Wednesday, June 26, 2013

Food For Thought In Dijon

Just a simple salad in Dijon
The French are competitive eaters.  It’s not like the United States, though, where we stuff ourselves in a grotesque show of gluttony and speed-eating insanity at state fairs.  No, they are way more serious about food than that.  This seriousness has even caused a bit of a food crisis.  Now this may be hard to get worked up about if you come from the land of McDonald’s and Applebee’s, but – brace yourselves – French restaurants have begun to serve packaged or frozen food reheated in a microwave.

Quelle horreur!

First there were Michelin stars.  Now, as food lover and Burgundy resident Lynn McBride explains, a committee of French chefs are proposing a new label to post on restaurants announcing that all food is prepared fresh and on-site because the dirty little secret is out that French restaurants have started using packaged food.  Imagine that!  Restaurants are supposed to hire people who know how to cook.  I sure was raised wrong because in the U.S. I always thought it was about which one had the best 2-for-$20 special or which one’s servers worked the hardest at being my BFF even if they couldn’t get my order right.
Another simple salad
Imagine a world in which food is cooked fresh.  On a stove.  For people who appreciate food.  And no one starts pushing you out the door after 20 minutes of eating so they can turn over your table to the next people and make more money.  Ninety minutes for lunch, reflection, conversation with friends.  Absurd!

Since the traditional French meal and the whole philosophy surrounding the routine of it, its art, and its community-building essence have qualified it for a UNESCO list of the world’s intangible cultural heritage, the idea that a restaurant dessert may have come from Picard is a scandal.

But not only do the French give restaurants seals of approval.  Apparently entire cities earn special designations as Cite de la Gastronomie.  And that’s what just happened to my city, Dijon.  The honor is not about how many Michelin star restaurants a city has (they do exist here), but how fully it represents the food culture of the country.  Dijon hosts a huge International Gastronomy Fair each autumn.  It’s mile zero on the wine route in Burgundy.  It’s surrounded by farms that produce that mustard you may have heard of.  It’s the home of Charolais cows that can make boeuf Bourguignon melt in your mouth.  You can’t walk down a street without tripping over a chalk menu board every twenty feet or so.

On Saturday my husband, Brad, and I decided to grab lunch after shopping in the marvelous outdoor market.  We picked a side street off of the main plaza, wound through the narrow passages of this ancient city and picked at random a small restaurant behind the Palais de Justice we had never tried.  At Carpe Diem, I had a simple Burgundian meal of beef cooked to perfection and vegetables, completed with a small chocolate pastry topped with two inches of fresh chantilly (whipped crème).  You could tell it was fresh not just by taste but because the menu was very small – whatever was in the market that week.  It reminded us that even lunch is a meal to be savored.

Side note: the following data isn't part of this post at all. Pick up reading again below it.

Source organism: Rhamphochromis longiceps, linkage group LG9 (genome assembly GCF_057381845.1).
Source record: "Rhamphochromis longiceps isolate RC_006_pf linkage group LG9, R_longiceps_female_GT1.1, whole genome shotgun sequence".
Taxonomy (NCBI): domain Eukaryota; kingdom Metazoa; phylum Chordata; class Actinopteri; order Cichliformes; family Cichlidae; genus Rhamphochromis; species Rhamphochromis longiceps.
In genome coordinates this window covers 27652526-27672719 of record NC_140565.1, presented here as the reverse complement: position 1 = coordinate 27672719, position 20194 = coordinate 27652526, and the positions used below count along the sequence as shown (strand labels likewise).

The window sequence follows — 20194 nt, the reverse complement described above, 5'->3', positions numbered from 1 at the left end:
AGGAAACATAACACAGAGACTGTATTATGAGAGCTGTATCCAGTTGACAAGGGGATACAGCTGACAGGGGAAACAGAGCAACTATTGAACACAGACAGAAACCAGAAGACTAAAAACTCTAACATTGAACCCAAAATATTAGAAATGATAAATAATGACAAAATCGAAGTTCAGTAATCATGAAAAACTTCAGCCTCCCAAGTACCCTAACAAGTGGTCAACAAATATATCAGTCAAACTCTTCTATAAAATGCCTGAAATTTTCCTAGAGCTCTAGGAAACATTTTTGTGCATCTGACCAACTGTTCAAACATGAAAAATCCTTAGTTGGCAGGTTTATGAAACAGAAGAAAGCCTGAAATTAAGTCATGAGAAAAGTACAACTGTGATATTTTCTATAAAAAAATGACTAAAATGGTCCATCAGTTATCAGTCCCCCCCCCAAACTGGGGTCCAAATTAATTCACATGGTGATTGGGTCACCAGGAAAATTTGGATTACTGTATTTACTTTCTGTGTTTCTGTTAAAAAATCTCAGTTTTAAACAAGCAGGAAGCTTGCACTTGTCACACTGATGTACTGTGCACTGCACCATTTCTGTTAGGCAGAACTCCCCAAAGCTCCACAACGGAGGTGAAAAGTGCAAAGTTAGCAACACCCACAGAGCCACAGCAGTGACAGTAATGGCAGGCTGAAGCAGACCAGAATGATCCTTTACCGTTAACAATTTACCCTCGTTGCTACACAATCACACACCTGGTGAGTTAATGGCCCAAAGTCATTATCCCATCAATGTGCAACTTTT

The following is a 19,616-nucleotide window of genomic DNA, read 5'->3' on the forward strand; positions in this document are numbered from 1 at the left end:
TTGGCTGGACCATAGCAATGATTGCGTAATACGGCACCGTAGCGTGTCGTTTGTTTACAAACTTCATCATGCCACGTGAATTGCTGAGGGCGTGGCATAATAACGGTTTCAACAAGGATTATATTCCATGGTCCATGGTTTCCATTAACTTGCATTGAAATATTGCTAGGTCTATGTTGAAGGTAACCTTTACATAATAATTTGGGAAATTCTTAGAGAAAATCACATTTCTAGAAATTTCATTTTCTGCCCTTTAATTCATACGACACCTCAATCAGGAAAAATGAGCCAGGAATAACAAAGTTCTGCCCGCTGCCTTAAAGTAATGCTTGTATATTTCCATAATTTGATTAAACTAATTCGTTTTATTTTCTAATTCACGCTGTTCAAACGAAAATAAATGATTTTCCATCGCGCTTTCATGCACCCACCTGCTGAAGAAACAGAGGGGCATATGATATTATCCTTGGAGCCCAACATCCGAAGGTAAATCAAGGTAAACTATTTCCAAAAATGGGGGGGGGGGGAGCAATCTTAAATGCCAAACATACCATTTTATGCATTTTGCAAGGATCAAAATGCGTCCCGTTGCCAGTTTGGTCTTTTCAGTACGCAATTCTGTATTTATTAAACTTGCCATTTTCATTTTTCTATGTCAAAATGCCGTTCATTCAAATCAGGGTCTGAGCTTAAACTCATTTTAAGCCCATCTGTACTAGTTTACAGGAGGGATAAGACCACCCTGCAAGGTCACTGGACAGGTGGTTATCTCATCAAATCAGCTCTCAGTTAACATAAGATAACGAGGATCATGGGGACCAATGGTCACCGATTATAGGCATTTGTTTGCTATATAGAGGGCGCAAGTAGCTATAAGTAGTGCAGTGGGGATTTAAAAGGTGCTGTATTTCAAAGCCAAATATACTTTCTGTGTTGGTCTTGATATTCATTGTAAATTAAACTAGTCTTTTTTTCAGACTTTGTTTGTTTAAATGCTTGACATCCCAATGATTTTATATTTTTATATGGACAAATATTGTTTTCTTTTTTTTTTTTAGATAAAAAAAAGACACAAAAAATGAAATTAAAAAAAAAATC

The scandal over packaged restaurant food and new labels showing cities and restaurants that retain the experience of the meal grows out of a recognition that the French are beginning to eat like the rest of us.  Fast.  On their feet or at their desk.  Sans home cooking.  On the run. With a sandwich. Cheapcheapcheap.  At a French chain restaurant or the American fast food creeping across the landscape.  Not as entertainment or to appreciate community but as a necessity to keep from fainting due to hunger.

I’m here to plead – don’t do it, people! Asseyez-vous.  Please sit yourself down and appreciate the wonder that is the French meal.  It’s just a short step between accepting that Flunch is an adequate break for dinner to welcoming American Olive Gardens and KFCs and Cracker Barrels on every corner.  Don’t let correcting strangers’ grammar and pronunciation become the last cultural tradition by which you’re known.

While at home in the U.S. I have many unique restaurants I love (“unique” meaning not a chain) and I love all the ethnic options, the basic food culture is fast-cheap-easy.  But pretty soon I’m rushing through the drive-thru on my way to somewhere else.  Our box of takeout menus is overflowing.  We slide back into eating in front of the television.  And that casual lunch in a hidden, quiet corner of a French town is a fading memory.  I vow to do better this year.

Poulet Gaston Gerard -- it's named after a popular mayor of Dijon and it's served in a miner's pail because the restaurant is at Place Emile Zola, which recognizes the writer who brought light to worker's rights in France.  Everything about their food recognizes French history and culture.

Tell me in the comments box about your favorite unique food experience anywhere in the world.  When do you sit down to savor a meal?  At home or only at restaurants?  Is it only on special occasions?  What’s your favorite food city and why?

And if you like reading the little things I say about France in my blog, you’ll love reading about life, family, food, wine, and all things French from an American perspective on French Word A Day.  Spend time with Kristin Espinasse and understand the country just a little better.  Or just revel in her fabulous photographs of the South of France.

Friday, June 21, 2013

5 Reasons I Love Dijon and France

Today I bought a chunk of hot, freshly roasted pork smothered in its juices to eat at dinner tonight with a side of cheesy heaven – gratinée.  Someone gave me a beautiful free apricot I think because I remembered to smile and say bonjour before placing my order for four bananas.  Tonight is La Fête de la musique, which means 50,000 people dancing in the streets.  Tomorrow I buy red geraniums for my window boxes.  Sunday morning we rent bikes to ride out to the canal.

Another wonderful weekend in one of my favorite places in the world – Dijon, France.

In the Atlanta airport on my way to France I met a man who said he had been in 92 countries between his family’s travels when he was young, his military service, and now his government service.  And he didn’t seem the least little bit tired of the travel.  I understand his love of having a piece of every part of the world.  As for me, though, I do like the balance of home and road.

That’s why France has become one of my favorite places.  I’ve been lucky enough to achieve a home and road balance that rivals my attachment to St. Louis, where I was born and raised, left, came back again, and where my suitcase is stored in between all my other trips.